Canadian mining exploration issuers now have a new and efficient
way to access Latin American capital markets. On May 5, 2015, the
Santiago Stock Exchange, Venture ("Santiago Venture
Exchange") commenced operations. This new exchange is
a culmination of an initiative by the TSX Venture Exchange
("TSXV") and the Santiago Stock Exchange
to streamline dual listing procedures and provide TSXV-listed
companies with access to public venture capital markets in both
Chile and Canada. Initially, the Santiago Venture Exchange will
focus on capital formation for small and medium-sized issuers in
the mining sector, but may expand to other sectors in the
The Santiago Venture Exchange seeks to encourage the listing and
financing of exploration-stage mining companies which are also
compliant with the Canadian securities regulatory regime. Companies
listed on the Santiago Venture Exchange must also be listed on the
In the past two decades, Chile has grown to become one of Latin
America's largest and most prosperous economies. Dual-listed
issuers will not only have access to Chilean venture capital, but
also to the wider Latin American Integrated Market (MILA), a
program that integrates the major stock exchanges of Chile, Mexico,
Colombia, and Peru.
In response to the Santiago Venture Exchange initiative, the
securities regulators in British Columbia, Alberta, Saskatchewan,
Quebec, Nova Scotia and New Brunswick have adopted substantially
similar blanket orders that permit Santiago Venture
Exchange-listed issuers to continue to benefit from tailored venture issuer disclosure requirements, which we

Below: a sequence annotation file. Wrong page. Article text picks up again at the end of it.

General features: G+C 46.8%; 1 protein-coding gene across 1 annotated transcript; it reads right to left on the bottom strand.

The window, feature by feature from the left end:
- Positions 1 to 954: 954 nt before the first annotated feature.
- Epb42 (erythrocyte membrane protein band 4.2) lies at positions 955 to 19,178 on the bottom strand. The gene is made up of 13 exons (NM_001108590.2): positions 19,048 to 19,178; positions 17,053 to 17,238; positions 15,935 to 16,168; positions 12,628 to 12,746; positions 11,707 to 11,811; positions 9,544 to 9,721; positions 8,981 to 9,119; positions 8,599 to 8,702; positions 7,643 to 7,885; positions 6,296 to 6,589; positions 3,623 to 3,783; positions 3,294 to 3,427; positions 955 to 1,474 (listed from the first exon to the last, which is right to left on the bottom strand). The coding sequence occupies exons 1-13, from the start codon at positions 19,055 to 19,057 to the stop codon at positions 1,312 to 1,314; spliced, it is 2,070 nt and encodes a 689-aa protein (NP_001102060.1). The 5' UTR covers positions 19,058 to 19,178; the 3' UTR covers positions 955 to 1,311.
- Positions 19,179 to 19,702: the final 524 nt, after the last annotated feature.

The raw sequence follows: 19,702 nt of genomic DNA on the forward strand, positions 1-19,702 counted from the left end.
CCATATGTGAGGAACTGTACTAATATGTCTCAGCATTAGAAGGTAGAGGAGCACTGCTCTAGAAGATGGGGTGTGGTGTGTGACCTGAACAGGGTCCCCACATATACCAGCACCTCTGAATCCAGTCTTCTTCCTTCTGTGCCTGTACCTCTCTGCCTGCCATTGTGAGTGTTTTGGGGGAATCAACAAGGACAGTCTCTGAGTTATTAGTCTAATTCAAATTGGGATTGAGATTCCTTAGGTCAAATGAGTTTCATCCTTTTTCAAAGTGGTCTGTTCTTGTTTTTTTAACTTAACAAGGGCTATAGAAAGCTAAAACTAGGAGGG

discussed in April 2015. Without the blanket orders, dual-listed
issuers would be caught by foreign listing restrictions and would
not meet the definition of "venture issuer" in National
Instrument 51-102 Continuous Disclosure Obligations and
other regulatory instruments. We note that TSXV-listed issuers that
wish to become dual-listed, and are reporting issuers in Ontario,
will have to apply to the Ontario Securities Commission for
exemptive relief to retain their "venture issuer" status
and continue to benefit from the new disclosure regime.
The foregoing provides only an overview and does not
constitute legal advice. Readers are cautioned against making any
decisions based on this material alone. Rather, specific legal
advice should be obtained.
Under the Income Tax Act, the Employment Insurance Act, and the Excise Tax Act, a director of a corporation is jointly and severally liable for a corporation's failure to deduct and remit source deductions or GST.
Under the Income Tax Act, the Employment Insurance Act, the Canada Pension Plan Act and the Excise Tax Act, a director of a corporation is jointly and severally liable for a corporation's failure to deduct and remit source deductions.
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